The EV transition that the Biden Administration is counting on won’t work unless charging is easily accessible to the general public. The ball is slowly starting to roll with getting more charging built across the country now, as Bloomberg reports the government has started to accept applications for $2.5 billion in federal grants to run public charging stations.
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The program is called the Charging and Fueling Infrastructure (CFI) discretionary grant program, or CFI. Through funds provided by the passing of the 2021 Bipartisan Infrastructure bill, the government is taking applications to provide $2.5 billion over the next five years to build out a nationwide network of EV chargers.
The program is divided into two. There’s the Community Program which will fund the construction of EV chargers as well as alternative fueling infrastructure at publicly accessible locations like parking lots and schools. More importantly, applications for the construction of facilities in rural communities, low-income communities, and places that have multi-unit housing or little private parking — which is important given the housing crisis — will be given priority. The Department of Transportation has insured that 40 percent of the funds allocated for the program will be for these disadvantaged areas.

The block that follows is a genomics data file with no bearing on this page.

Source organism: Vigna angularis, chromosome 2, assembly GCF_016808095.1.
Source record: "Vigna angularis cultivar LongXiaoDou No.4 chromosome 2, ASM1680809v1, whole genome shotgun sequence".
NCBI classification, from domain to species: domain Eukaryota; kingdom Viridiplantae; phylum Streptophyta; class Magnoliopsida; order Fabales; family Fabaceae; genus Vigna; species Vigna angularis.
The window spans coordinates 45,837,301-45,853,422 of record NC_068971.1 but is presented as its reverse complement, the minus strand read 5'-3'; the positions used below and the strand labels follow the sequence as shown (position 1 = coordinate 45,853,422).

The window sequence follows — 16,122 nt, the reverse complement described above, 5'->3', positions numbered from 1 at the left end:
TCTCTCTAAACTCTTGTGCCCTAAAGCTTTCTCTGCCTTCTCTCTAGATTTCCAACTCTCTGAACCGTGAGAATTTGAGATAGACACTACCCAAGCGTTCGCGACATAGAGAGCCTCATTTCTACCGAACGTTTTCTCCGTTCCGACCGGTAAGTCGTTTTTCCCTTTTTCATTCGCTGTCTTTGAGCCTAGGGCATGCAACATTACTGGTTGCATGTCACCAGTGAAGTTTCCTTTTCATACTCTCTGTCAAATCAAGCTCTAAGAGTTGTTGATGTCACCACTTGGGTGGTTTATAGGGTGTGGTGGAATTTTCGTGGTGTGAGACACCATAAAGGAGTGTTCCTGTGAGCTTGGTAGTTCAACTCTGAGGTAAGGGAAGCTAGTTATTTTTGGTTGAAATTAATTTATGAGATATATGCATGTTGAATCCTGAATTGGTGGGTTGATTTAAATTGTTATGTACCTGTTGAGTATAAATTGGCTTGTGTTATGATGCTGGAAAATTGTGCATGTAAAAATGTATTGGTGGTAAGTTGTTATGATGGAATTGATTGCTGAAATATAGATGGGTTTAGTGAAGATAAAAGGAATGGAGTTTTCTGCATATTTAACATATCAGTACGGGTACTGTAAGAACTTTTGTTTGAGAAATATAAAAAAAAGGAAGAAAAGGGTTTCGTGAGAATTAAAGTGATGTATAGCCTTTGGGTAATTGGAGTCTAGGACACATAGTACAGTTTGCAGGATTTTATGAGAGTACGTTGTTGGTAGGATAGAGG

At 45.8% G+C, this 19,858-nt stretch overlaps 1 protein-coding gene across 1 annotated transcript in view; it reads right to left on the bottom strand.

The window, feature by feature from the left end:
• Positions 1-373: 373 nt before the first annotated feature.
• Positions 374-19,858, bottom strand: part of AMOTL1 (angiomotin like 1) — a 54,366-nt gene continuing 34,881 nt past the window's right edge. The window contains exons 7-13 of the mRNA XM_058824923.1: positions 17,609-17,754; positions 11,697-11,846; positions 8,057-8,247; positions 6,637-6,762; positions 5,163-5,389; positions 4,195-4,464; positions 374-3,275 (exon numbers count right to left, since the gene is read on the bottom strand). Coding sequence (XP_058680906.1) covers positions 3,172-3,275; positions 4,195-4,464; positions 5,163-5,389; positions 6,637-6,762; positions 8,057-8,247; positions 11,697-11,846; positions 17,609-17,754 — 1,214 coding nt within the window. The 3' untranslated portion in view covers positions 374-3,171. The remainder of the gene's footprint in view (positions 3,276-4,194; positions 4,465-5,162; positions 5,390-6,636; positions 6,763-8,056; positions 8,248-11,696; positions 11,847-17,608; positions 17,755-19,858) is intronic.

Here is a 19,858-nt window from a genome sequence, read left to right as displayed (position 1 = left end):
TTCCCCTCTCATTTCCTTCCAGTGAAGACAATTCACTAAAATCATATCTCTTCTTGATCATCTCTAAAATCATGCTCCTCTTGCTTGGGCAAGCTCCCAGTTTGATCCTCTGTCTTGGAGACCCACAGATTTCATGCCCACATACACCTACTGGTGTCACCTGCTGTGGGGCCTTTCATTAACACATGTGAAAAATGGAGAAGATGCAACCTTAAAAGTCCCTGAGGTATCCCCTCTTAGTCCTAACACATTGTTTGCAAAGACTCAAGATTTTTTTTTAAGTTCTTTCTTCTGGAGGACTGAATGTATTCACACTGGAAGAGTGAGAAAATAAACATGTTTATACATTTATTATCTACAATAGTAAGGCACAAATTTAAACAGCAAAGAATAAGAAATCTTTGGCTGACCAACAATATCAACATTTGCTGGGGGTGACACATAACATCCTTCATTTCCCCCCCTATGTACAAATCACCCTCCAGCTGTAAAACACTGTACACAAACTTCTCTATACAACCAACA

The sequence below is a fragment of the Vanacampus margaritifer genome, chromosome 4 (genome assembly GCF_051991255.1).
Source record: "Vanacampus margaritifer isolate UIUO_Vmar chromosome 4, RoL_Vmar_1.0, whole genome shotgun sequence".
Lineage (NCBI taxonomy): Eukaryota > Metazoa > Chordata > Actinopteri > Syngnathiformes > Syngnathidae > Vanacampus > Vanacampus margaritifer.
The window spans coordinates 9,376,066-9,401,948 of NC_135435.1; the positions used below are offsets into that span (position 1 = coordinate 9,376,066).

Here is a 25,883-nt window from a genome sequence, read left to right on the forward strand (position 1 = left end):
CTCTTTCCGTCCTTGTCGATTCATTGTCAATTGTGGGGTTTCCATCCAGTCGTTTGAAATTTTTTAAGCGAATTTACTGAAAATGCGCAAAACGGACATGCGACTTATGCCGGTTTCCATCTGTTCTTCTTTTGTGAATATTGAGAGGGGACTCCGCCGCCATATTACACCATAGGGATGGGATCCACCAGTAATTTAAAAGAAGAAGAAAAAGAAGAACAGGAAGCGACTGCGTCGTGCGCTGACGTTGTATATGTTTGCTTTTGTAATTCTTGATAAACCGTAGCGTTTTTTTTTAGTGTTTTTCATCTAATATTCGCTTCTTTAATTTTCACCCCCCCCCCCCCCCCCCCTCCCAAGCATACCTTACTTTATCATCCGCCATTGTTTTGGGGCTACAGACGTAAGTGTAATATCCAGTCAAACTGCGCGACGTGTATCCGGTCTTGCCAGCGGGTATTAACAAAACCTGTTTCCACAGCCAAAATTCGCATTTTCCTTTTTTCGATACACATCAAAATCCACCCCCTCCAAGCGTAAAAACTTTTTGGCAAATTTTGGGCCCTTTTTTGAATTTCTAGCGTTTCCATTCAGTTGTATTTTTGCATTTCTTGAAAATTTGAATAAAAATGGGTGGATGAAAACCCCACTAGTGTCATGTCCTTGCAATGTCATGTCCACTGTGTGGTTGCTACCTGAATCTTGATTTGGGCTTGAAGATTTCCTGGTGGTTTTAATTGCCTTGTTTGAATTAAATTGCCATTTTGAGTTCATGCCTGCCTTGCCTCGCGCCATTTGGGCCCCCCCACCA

The second grant, called The Corridor Program, will focus on building chargers along highways. This should go towards the administration’s goal of having a public fast charger every 50 miles across the country by ‘26. All of this is more than just building a bunch of chargers across the country. It’s about having access to chargers that work, as Alexandra Wyatt, policy director and legal counsel at the nonprofit GRID Alternatives pointed out. “Charging really has to be available where people are,” she told Bloomberg. “It’s extremely crucial to build that out in an equitable way and not just to build it out, but to maintain it.”
But not all of this is going to be easy. Speaking to Bloomberg, Transportation Secretary Pete Buttigieg wouldn’t exactly say how many chargers the administration expects to be built by the end of ‘24 given that the administration wants the chargers to be manufactured in the U.S. But he said things are starting to get going. “We’ve kind of been the foot of the hockey stick because we are still aligning the program guidance and the Buy America rules and the regs on how interoperable and user friendly they needed to be, which is important before states can start moving money. Now that we have the rules and we have the money, you’re going to see I think a leap.”